War and Peace : Book 10, Chapter 18
(1828 - 1910) ~ Father of Christian Anarchism : In 1861, during the second of his European tours, Tolstoy met with Proudhon, with whom he exchanged ideas. Inspired by the encounter, Tolstoy returned to Yasnaya Polyana to found thirteen schools that were the first attempt to implement a practical model of libertarian education. (From : Anarchy Archives.)
• "The Government and all those of the upper classes near the Government who live by other people's work, need some means of dominating the workers, and find this means in the control of the army. Defense against foreign enemies is only an excuse. The German Government frightens its subjects about the Russians and the French; the French Government, frightens its people about the Germans; the Russian Government frightens its people about the French and the Germans; and that is the way with all Governments. But neither Germans nor Russians nor Frenchmen desire to fight their neighbors or other people; but, living in peace, they dread war more than anything else in the world." (From : "Letter to a Non-Commissioned Officer," by Leo Tol....)
• "There are people (we ourselves are such) who realize that our Government is very bad, and who struggle against it." (From : "A Letter to Russian Liberals," by Leo Tolstoy, Au....)
• "People who take part in Government, or work under its direction, may deceive themselves or their sympathizers by making a show of struggling; but those against whom they struggle (the Government) know quite well, by the strength of the resistance experienced, that these people are not really pulling, but are only pretending to." (From : "A Letter to Russian Liberals," by Leo Tolstoy, Au....)
Book 10, Chapter 18
When Pierre returned home he was handed two of Rostopchín’s broadsheets that had been brought that day.
The first declared that the report that Count Rostopchín had forbidden people to leave Moscow was false; on the contrary he was glad that ladies and tradesmen’s wives were leaving the city. “There will be less panic and less gossip,” ran the broadsheet “but I will stake my life on it that that scoundrel will not enter Moscow.” These words showed Pierre clearly for the first time that the French would enter Moscow. The second broadsheet stated that our headquarters were at Vyázma, that Count Wittgenstein had defeated the French, but that as many of the inhabitants of Moscow wished to be armed, weapons were ready for them at the arsenal: sabers, pistols, and muskets which could be had at a low price. The tone of the proclamation was not as jocose as in the former Chigírin talks. Pierre pondered over these broadsheets. Evidently the terrible stormcloud he had desired with the whole strength of his soul but which yet aroused involuntary horror in him was drawing near.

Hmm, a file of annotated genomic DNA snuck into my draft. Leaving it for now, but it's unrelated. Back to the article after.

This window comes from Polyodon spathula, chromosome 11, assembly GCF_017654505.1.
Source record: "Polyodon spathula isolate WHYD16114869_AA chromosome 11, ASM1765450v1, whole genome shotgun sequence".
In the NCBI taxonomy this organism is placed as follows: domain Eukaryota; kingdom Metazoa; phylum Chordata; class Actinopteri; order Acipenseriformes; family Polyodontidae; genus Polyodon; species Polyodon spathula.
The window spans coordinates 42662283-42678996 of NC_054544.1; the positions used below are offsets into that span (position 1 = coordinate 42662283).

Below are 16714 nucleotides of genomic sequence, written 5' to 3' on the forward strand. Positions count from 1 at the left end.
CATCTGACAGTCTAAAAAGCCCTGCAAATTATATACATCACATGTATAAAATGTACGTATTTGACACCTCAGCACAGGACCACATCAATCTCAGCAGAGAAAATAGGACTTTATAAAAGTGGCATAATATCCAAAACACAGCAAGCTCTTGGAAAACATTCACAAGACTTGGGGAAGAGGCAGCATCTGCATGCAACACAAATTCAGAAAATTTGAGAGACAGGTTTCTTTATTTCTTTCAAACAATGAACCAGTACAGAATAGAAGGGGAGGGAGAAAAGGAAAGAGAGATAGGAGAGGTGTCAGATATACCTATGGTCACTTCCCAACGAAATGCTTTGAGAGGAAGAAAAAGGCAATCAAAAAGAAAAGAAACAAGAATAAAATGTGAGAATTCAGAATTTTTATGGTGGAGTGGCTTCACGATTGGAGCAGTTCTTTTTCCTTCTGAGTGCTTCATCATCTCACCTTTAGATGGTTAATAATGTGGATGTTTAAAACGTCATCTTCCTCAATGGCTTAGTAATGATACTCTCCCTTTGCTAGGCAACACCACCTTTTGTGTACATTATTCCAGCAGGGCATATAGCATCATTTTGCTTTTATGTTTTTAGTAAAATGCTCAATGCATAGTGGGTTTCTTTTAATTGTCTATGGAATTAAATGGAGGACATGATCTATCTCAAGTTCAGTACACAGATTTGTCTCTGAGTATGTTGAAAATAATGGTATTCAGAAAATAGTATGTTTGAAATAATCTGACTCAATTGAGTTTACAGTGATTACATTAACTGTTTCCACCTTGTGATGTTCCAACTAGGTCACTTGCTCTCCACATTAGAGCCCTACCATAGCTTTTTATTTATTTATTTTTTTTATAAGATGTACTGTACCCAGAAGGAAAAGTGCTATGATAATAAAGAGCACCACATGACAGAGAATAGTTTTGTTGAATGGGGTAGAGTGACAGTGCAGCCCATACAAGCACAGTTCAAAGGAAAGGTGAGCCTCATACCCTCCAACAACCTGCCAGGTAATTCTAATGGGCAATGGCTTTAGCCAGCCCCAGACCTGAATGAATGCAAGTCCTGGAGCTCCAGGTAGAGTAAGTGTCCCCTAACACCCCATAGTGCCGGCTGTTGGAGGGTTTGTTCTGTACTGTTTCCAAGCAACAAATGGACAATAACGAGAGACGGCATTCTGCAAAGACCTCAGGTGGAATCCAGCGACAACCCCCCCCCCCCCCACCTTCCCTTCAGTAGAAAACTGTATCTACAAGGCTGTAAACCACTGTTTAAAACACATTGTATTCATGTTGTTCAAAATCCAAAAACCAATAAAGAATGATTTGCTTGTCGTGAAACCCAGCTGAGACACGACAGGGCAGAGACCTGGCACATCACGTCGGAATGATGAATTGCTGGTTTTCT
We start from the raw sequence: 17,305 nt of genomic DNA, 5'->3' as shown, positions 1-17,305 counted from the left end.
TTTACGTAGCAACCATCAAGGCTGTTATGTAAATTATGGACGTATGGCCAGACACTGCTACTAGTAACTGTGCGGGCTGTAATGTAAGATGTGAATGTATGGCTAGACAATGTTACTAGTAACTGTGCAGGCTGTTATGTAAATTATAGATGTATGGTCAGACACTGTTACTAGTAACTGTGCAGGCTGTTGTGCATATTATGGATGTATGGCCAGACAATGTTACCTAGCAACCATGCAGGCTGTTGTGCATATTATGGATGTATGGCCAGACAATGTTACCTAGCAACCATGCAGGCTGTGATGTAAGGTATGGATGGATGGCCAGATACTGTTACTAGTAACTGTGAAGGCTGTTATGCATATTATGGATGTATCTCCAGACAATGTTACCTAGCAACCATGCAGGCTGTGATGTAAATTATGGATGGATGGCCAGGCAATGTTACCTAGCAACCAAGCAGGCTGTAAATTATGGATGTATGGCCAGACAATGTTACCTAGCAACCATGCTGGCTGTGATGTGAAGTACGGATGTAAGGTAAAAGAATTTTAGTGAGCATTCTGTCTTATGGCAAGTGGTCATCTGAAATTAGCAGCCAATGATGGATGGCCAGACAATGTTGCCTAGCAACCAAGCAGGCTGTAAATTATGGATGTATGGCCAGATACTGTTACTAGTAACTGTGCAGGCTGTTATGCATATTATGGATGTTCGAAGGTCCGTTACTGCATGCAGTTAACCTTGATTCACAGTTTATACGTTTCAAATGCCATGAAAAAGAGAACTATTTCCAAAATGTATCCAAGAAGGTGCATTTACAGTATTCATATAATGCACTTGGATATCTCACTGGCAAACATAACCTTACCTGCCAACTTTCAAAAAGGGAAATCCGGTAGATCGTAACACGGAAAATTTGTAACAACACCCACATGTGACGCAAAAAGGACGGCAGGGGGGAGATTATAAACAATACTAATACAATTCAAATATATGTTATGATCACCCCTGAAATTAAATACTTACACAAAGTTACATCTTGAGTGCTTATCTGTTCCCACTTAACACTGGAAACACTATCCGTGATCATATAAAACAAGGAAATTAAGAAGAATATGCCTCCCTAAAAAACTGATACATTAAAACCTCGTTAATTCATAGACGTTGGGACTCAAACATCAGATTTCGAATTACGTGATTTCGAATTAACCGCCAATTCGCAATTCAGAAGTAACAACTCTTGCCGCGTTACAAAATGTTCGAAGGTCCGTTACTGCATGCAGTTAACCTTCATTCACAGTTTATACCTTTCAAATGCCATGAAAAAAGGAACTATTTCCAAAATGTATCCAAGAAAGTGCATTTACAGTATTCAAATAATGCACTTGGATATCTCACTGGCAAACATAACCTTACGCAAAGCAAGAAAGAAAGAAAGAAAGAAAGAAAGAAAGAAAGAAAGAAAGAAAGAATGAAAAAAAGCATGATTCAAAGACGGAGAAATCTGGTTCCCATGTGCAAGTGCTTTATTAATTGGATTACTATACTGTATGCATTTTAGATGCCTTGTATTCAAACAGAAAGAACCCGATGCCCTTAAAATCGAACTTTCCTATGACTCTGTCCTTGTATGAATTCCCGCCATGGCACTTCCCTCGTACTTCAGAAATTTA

“Shall I join the army and enter the service, or wait?” he asked himself for the hundredth time. He took a pack of cards that lay on the table and began to lay them out for a game of patience.
“If this patience comes out,” he said to himself after shuffling the cards, holding them in his hand, and lifting his head, “if it comes out, it means... what does it mean?”
He had not decided what it should mean when he heard the voice of the eldest princess at the door asking whether she might come in.
“Then it will mean that I must go to the army,” said Pierre to himself. “Come in, come in!” he added to the princess.
Only the eldest princess, the one with the stony face and long waist, was still living in Pierre’s house. The two younger ones had both married.
“Excuse my coming to you, cousin,” she said in a reproachful and agitated voice. “You know some decision must be come to. What is going to happen? Everyone has left Moscow and the people are rioting. How is it that we are staying on?”
“On the contrary, things seem satisfactory, ma cousine,” said Pierre in the bantering tone he habitually adopted toward her, always feeling uncomfortable in the role of her benefactor.
“Satisfactory, indeed! Very satisfactory! Barbara Ivánovna told me today how our troops are distinguishing themselves. It certainly does them credit! And the people too are quite mutinous—they no longer obey, even my maid has taken to being rude. At this rate they will soon begin beating us. One can’t walk in the streets. But, above all, the French will be here any day now, so what are we waiting for? I ask just one thing of you, cousin,” she went on, “arrange for me to be taken to Petersburg. Whatever I may be, I can’t live under Bonaparte’s rule.”
“Oh, come, ma cousine! Where do you get your information from? On the contrary...”
“I won’t submit to your Napoleon! Others may if they please.... If you don’t want to do this...”
“But I will, I’ll give the order at once.”
The princess was apparently vexed at not having anyone to be angry with. Muttering to herself, she sat down on a chair.
“But you have been misinformed,” said Pierre. “Everything is quiet in the city and there is not the slightest danger. See! I’ve just been reading...” He showed her the broadsheet. “Count Rostopchín writes that he will stake his life on it that the enemy will not enter Moscow.”
“Oh, that count of yours!” said the princess malevolently. “He is a hypocrite, a rascal who has himself roused the people to riot. Didn’t he write in those idiotic broadsheets that anyone, ‘whoever it might be, should be dragged to the lockup by his hair’? (How silly!) ‘And honor and glory to whoever captures him,’ he says. This is what his cajolery has brought us to! Barbara Ivánovna told me the mob near killed her because she said something in French.”
“Oh, but it’s so... You take everything so to heart,” said Pierre, and began laying out his cards for patience.
Although that patience did come out, Pierre did not join the army, but remained in deserted Moscow ever in the same state of agitation, irresolution, and alarm, yet at the same time joyfully expecting something terrible.